Senscot Bulletin: 25.02.11

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Dear members and friends,

 I feel contempt for the tabloid newspapers – their hypocrisy – the poison they spread through society.  Today’s rant stems from a nasty, lazy piece in a redtop – about a family in a housing scheme accused of benefit fraud: The article invites us to despise all claimants.
 The people who bump along the bottom of our society live 10 years less than the rest of us; even from their faces you can tell that their life is of a harsher order than ours; their homes will be cold, maybe smelly.  Their children could be wild or cowed, sometimes dirty; these are the families ‘known’ to the school, social work, the police; with problems of addiction, violence, debt etc.  From the distance of tabloid nastiness, these ‘chaotic’ families are the source of all ills in our society – beyond help.  But of course the reality is different – close up we realise that none of us is much different from each other – just trying to get by as best we can – with what we’ve got – or not got.  In spite of the constant struggle for money, surprisingly few poor families are in free fall – even in our most deprived communities – only a few dozen in serious trouble.  I’m not suggesting its easy, but its certainly achievable – to get alongside them – one to one – build trust – help steady the boat.  The fact that we don’t do so has nothing to do with cost (it would save millions) – it’s a question of attitude; the tabloids pander to that part of us which is punitive to the poor – and that’s where we’re stuck.  Gandhi said that the difference between what we do, and what we are capable of doing, would suffice to solve most of the world problems.  I’m a bit wound up today.

Among the people I meet, a distinction can be drawn between those who expect the economy to return to how it was, ASAP – and those who realise that those days are gone – unsustainable; that we need to conserve our planet – share its finite resources more fairly.  For many of us, our involvement with social enterprise is an expression of a future world – where the drive for personal wealth is subordinate to the common good.  But our political parties are still dazzled by the fetish of economic growth – 4 flavours of vanilla on offer. Only the Greens have a narrative which reflects reality – which we’re not ready to hear yet. Like social business – they wait in the wings – exemplars with prophetic value.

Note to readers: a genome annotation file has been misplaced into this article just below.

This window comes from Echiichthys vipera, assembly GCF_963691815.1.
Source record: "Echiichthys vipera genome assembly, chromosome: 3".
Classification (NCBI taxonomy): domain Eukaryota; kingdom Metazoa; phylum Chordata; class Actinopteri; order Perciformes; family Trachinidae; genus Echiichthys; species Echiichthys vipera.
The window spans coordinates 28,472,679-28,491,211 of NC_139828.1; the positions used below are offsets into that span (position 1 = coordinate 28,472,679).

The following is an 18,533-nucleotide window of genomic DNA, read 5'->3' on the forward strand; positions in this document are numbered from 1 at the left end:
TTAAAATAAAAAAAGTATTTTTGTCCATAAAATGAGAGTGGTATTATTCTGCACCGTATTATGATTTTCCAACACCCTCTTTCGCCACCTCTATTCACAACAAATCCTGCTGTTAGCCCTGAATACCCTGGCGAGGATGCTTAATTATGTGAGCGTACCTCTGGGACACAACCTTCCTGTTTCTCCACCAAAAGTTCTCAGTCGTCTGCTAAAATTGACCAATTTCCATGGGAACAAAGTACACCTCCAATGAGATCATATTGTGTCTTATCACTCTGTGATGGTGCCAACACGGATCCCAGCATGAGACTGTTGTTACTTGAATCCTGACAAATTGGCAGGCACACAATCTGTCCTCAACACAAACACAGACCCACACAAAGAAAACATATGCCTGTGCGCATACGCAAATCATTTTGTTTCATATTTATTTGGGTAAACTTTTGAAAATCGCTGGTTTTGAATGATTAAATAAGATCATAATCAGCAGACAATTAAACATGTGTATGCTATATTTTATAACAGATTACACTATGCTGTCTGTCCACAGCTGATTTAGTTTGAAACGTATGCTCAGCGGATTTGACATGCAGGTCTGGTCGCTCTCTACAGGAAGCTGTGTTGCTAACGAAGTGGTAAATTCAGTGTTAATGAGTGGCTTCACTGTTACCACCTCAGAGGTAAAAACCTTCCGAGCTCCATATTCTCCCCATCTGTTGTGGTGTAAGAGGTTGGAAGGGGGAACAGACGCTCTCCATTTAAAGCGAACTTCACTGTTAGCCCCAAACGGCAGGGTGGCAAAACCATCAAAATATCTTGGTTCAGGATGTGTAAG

Ever since the Tory manifesto pledge to train 5000 community organisers – I’ve been ready with a sneer to mock their botched attempt.  In the event, the appointment of Locality (the merged DTA and Bassac) to deliver the programme is a brilliant move; I can’t think of a better model for the ethos of Community Organising than the Development Trust Movement.  Steve Wyler, Locality’s CEO, has taken a calculated risk – to deliver a high profile govt. contract – so near his own launch.  We wish them well.

In the Thatcher and Major years (1979–96), the private sector share of services contracted out by Govt rose from 11% to 34% (the sharpest increase was in residential care of the elderly).  I recall a BBC2 documentary where businessman Gerry Robinson looked at the state of private care homes – genuinely outraged at the poor standards.  David Cameron spoke this week as though contracting out public services to the private or third sector was the same thing – but they could not be more different.  Profit maximisation and the care of the vulnerable are not compatible – almost opposites.

I can’t remember there being so much uncritical support for an unproven idea as there is for social impact bonds (SIBs).  Quite apart from the fact that I think they are unworkable – the third sector should not enter lightly into a culture of payment by results.  What needs doing – and what is measurable effective – will only rarely coincide.  This piece in Third Sector magazine gives a more balanced understanding of how shoogly SIBs are.

NOTICES: We can’t flag all notices here, but more jobs, events and tenders available on our website. See . This week: 
JOBS: Cornerstone, Engender, Gay Men’s Health Scotland, Turning Point Scotland, Voluntary Action Fund, Minority Ethnic Carers of Older People Project, The Advocacy Project, Lendrick Lodge, Shelter Scotland